Goat herd grazes near Long Island Expressway Immigrant from Cyprus returns to pastoral roots in a surprising spot

January 20, 1998|By NEW YORK TIMES NEWS SERVICE

MANORVILLE, N.Y. - In the late 1950s, when Cristos Alexandrou was a teen-ager, he fled the family farm on the outskirts of Larnaca, a seaport in Cyprus. He worked at a gas station in Larnaca, became a businessman with a small fleet of taxis and rental cars, then moved to New York City in 1972, where he worked in parking garages, drove taxis and tow trucks and spent all his money in nightclubs in Astoria. "Whatever I made, I spent the same day," Alexandrou recalls.

Now, at age 56, Alexandrou has rejected the fast life and bright lights and returned to his pastoral roots, a few hundred yards from Exit 69 on the Long Island Expressway.

In this still-sleepy corner of Suffolk County, he tends a motley flock of 66 goats and 15 sheep, who graze near the expressway on- ramp, causing cars and trucks to slow and stop as drivers gawk at the unfamiliar sight of a goatherd on Long Island.

At night, instead of drinking and dancing in bars in Queens, Alexandrou dips his hands into an 8-gallon pot of goat's milk heating on a propane burner, waiting until it is as warm as a baby's bath, then adding the powdered enzymes that - along with hours of work - will transform it into halloumi, the salty, mint-flecked Cypriot cheese that his mother once made.

'My brain is so clear'

"Out here, my brain is so clear," Alexandrou says. "My friends are so surprised when they see me. Everybody talks: 'You'll see, he's going to come back in a few months.'"

Instead, over the past year, Alexandrou has moved all of his belongings out of Queens. "I don't like even to visit now," he says. "Here, I have found my life."

By calling in old debts, working in a Greek restaurant in the summer, and occasionally selling goats, lambs and rabbits - both for pets and for meat - he is finding ways to pay $400 a month in rent for a weathered barn that has previously been a farm produce stand and a church.

Inside, on a bare concrete floor, he has built a spartan apartment, which, he says, reminds him of the simplicity of the house he lived in as a child. Outside, there are pens for several dozen rabbits and some chickens and a shed for his goats and sheep, which range from a billy goat to a 4-day-old lamb.

Even in central Suffolk County, where farming endures, livestock is a rarity, and goats are even rarer. In its last farming census, in 1992, the New York state Department of Agriculture and Markets counted 57 goats in the county.

Renewing routines

Peter Gregg, a spokesman for the agriculture agency, says Alexandrou's flock is the only free-ranging goat herd he knows of on Long Island. "It's great to see that old-fashioned agriculture is still surviving," Gregg says.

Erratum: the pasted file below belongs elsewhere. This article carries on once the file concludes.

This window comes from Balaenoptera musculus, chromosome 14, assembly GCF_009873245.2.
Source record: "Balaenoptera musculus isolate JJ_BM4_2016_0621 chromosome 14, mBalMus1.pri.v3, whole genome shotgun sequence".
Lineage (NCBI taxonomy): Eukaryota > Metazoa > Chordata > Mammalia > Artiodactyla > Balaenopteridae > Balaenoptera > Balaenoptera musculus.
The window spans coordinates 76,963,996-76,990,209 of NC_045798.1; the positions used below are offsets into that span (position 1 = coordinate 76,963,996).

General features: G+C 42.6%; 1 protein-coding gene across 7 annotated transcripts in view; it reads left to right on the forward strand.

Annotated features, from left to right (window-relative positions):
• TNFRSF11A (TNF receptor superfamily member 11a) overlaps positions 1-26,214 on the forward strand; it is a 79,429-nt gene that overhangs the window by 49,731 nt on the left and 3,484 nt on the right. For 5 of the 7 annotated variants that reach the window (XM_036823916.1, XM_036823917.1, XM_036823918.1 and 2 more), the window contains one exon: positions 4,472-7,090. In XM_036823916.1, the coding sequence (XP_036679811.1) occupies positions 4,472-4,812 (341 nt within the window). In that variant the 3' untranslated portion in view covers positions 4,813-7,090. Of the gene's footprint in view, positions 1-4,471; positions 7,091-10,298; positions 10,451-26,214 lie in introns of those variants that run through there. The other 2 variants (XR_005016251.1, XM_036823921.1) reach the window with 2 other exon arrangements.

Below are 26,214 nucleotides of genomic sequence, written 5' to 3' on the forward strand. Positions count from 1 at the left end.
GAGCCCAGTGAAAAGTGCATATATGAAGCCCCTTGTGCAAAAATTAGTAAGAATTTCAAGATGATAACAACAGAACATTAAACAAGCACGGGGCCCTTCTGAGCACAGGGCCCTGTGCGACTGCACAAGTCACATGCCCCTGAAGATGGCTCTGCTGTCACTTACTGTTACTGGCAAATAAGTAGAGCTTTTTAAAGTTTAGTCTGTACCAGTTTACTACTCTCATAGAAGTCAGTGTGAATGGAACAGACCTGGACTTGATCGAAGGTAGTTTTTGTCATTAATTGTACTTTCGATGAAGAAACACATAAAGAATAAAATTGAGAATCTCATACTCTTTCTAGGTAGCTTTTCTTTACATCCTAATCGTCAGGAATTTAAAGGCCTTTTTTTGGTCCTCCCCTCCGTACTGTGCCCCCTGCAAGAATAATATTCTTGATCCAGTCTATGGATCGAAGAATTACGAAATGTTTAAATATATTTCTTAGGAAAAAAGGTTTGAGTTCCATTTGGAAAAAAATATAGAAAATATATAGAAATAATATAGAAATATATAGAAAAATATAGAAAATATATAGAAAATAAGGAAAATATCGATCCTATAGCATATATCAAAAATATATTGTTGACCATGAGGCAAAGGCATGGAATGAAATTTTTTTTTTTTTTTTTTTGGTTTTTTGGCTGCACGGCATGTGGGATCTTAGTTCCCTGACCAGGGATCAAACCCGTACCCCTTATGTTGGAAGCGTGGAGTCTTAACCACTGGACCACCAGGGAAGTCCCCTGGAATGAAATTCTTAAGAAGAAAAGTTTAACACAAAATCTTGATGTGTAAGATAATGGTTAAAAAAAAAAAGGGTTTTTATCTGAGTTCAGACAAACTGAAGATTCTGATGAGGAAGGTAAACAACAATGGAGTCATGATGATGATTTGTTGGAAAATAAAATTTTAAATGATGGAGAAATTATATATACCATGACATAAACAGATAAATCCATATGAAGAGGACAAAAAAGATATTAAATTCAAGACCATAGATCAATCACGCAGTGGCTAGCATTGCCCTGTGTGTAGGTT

Renewing the routines of his youth was not easy, Alexandrou says. Last year, he drove his old blue van to auctions in upstate New York to buy goats and sheep. First, he tried making yogurt with the 2 or 3 gallons of goats' milk he collected each day. But the milk would not congeal. A friend in Cyprus reminded him that goat milk does not form yogurt.

After two decades of city living, Alexandrou had also forgotten the lengthy procedure for making halloumi, a national dish of Cyprus that most Greek Americans can only get by buying costly imports at specialty shops in Astoria. So he started giving away or discarding the goats' milk.

But a few months ago, when a friend's elderly mother flew into New York City from Cyprus for a visit, Alexandrou invited her to Manorville to show him how to make halloumi. "When I watched, suddenly everything is coming back into my brain," Alexandrou says. "It's coming back like blood. I like to make something pure."

Sitting on a stool in a dark corner of the shed and warmed by the fermenting foot-thick layer of hay on the floor, he grabs one goat after the other by the back legs and empties each one's udder, sending sprays of milk into a blue bucket.

He carries the bucket into his living quarters and pours the foamy warm milk into an aluminum pot, adding 5 more gallons of milk that had been stored in the refrigerator in recycled family-size mayonnaise jars and milk jugs.

He lights a propane burner, smokes a cigarette and watches as two gray kittens wrestle. He stirs, dipping a pinky into the pot every few minutes to check the temperature. The cheese only forms correctly when the milk is around the goats' body temperature, he said.

After 30 minutes, he says, "That's it." Then he adds a dash of enzymes from a small vial, mixing the powder first with a cupful of milk, and sits back, waiting for the curds to form.

A friend, Andy Spitaleri, stops by to watch. He is a Sicilian-born retired butcher who got to know Alexandrou after spotting him and his flock while driving down Wading River Road one day. "My friends love to see him," Spitaleri said, referring to Alexandrou. "They think they're back in Italy."

Pub Date: 1/20/98

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